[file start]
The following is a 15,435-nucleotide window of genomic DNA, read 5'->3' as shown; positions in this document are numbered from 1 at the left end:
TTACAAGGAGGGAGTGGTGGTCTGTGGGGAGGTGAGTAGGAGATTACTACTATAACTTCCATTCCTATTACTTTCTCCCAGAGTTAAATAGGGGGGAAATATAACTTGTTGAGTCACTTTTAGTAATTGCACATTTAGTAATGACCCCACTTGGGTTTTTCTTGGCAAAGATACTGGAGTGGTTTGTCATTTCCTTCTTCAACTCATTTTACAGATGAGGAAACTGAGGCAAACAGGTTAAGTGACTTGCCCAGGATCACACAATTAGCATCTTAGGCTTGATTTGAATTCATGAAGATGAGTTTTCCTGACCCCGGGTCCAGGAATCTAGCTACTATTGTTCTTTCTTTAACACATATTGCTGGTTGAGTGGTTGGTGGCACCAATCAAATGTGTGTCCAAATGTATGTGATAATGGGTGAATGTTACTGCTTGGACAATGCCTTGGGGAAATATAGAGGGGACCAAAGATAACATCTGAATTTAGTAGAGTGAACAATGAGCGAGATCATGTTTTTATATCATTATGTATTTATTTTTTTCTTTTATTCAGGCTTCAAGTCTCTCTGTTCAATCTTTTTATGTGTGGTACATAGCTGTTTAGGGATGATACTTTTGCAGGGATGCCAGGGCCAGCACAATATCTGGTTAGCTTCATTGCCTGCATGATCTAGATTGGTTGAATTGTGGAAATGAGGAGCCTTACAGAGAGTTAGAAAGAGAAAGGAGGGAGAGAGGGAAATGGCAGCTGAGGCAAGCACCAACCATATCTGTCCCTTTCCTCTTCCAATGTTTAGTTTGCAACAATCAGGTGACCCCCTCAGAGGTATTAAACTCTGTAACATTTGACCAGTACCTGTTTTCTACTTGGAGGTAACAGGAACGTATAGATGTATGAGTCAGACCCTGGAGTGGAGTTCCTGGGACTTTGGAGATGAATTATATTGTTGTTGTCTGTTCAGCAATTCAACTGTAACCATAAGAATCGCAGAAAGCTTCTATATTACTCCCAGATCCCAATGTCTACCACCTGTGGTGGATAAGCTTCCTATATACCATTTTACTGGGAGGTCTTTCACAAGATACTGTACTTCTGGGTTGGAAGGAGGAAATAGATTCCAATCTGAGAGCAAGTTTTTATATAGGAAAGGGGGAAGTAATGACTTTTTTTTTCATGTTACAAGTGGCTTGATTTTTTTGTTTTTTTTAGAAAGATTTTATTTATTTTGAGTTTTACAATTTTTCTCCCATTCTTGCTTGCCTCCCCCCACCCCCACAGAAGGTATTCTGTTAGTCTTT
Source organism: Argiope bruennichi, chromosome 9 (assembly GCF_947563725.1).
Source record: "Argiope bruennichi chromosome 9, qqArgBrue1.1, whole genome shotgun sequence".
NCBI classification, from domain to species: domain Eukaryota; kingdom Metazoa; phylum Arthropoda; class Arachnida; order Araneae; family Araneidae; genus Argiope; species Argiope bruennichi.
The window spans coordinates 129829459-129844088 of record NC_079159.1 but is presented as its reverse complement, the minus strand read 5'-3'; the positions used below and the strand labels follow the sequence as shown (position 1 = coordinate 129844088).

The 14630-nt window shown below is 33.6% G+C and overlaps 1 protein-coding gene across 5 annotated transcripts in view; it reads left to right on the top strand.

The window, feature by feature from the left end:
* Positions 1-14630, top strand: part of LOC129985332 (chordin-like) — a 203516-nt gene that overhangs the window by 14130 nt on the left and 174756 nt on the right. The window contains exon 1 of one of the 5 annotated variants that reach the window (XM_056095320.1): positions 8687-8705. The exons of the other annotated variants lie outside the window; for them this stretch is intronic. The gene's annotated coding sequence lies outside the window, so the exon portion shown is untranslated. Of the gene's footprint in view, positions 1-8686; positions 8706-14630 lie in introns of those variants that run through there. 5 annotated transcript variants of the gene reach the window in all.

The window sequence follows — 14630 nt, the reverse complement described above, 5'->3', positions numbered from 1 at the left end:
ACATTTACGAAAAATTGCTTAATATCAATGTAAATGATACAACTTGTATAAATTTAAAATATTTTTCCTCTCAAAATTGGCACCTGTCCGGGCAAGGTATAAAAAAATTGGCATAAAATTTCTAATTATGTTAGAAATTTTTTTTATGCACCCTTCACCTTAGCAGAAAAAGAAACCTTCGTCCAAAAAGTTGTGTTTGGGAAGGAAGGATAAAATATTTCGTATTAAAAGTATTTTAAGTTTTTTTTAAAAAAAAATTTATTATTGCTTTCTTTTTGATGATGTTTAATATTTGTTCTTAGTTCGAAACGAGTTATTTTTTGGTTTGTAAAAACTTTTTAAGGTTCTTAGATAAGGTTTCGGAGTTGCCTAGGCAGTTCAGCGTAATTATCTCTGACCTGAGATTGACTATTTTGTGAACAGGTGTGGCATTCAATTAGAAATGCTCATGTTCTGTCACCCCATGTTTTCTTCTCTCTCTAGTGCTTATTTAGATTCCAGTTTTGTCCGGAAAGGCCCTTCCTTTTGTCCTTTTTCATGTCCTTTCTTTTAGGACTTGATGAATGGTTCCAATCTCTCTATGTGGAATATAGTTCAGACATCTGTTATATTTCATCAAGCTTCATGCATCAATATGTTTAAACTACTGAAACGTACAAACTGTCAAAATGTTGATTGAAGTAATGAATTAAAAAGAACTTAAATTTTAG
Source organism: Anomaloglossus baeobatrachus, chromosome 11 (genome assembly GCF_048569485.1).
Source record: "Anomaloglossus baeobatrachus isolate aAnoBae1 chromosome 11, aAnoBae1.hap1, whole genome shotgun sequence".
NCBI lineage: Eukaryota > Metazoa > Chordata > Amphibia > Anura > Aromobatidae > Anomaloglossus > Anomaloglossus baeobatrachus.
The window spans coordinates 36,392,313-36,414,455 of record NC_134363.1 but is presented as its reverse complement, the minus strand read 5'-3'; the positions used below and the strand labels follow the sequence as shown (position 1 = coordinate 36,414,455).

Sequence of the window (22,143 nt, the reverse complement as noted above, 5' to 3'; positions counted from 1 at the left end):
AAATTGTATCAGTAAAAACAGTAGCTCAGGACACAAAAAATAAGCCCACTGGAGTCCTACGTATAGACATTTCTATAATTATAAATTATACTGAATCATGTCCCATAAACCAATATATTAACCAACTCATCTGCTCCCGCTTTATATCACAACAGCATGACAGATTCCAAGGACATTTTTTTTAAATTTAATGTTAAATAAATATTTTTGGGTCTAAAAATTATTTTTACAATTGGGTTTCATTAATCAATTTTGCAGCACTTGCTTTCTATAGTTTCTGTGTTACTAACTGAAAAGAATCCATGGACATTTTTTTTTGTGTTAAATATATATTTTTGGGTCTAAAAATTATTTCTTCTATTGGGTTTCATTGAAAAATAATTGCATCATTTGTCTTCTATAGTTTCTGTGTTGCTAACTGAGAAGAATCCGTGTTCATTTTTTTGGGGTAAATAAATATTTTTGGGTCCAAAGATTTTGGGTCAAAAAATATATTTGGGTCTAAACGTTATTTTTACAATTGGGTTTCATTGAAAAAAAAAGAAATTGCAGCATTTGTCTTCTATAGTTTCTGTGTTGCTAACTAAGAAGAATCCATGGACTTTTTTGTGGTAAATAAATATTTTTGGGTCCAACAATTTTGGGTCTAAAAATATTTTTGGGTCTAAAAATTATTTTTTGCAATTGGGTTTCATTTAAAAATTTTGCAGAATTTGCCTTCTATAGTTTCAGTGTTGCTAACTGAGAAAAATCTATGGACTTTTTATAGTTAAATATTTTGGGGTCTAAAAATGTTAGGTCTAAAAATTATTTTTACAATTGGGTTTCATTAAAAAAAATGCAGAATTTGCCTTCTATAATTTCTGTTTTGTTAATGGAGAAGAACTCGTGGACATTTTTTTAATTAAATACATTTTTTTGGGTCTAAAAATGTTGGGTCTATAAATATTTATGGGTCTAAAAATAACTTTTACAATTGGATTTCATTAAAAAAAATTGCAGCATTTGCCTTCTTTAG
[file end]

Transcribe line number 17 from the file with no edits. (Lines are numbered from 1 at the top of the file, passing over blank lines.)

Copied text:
AAATTGTATCAGTAAAAACAGTAGCTCAGGACACAAAAAATAAGCCCACTGGAGTCCTACGTATAGACATTTCTATAATTATAAATTATACTGAATCATGTCCCATAAACCAATATATTAACCAACTCATCTGCTCCCGCTTTATATCACAACAGCATGACAGATTCCAAGGACATTTTTTTTAAATTTAATGTTAAATAAATATTTTTGGGTCTAAAAATTATTTTTACAATTGGGTTTCATTAATCAATTTTGCAGCACTTGCTTTCTATAGTTTCTGTGTTACTAACTGAAAAGAATCCATGGACATTTTTTTTTGTGTTAAATATATATTTTTGGGTCTAAAAATTATTTCTTCTATTGGGTTTCATTGAAAAATAATTGCATCATTTGTCTTCTATAGTTTCTGTGTTGCTAACTGAGAAGAATCCGTGTTCATTTTTTTGGGGTAAATAAATATTTTTGGGTCCAAAGATTTTGGGTCAAAAAATATATTTGGGTCTAAACGTTATTTTTACAATTGGGTTTCATTGAAAAAAAAAGAAATTGCAGCATTTGTCTTCTATAGTTTCTGTGTTGCTAACTAAGAAGAATCCATGGACTTTTTTGTGGTAAATAAATATTTTTGGGTCCAACAATTTTGGGTCTAAAAATATTTTTGGGTCTAAAAATTATTTTTTGCAATTGGGTTTCATTTAAAAATTTTGCAGAATTTGCCTTCTATAGTTTCAGTGTTGCTAACTGAGAAAAATCTATGGACTTTTTATAGTTAAATATTTTGGGGTCTAAAAATGTTAGGTCTAAAAATTATTTTTACAATTGGGTTTCATTAAAAAAAATGCAGAATTTGCCTTCTATAATTTCTGTTTTGTTAATGGAGAAGAACTCGTGGACATTTTTTTAATTAAATACATTTTTTTGGGTCTAAAAATGTTGGGTCTATAAATATTTATGGGTCTAAAAATAACTTTTACAATTGGATTTCATTAAAAAAAATTGCAGCATTTGCCTTCTTTAG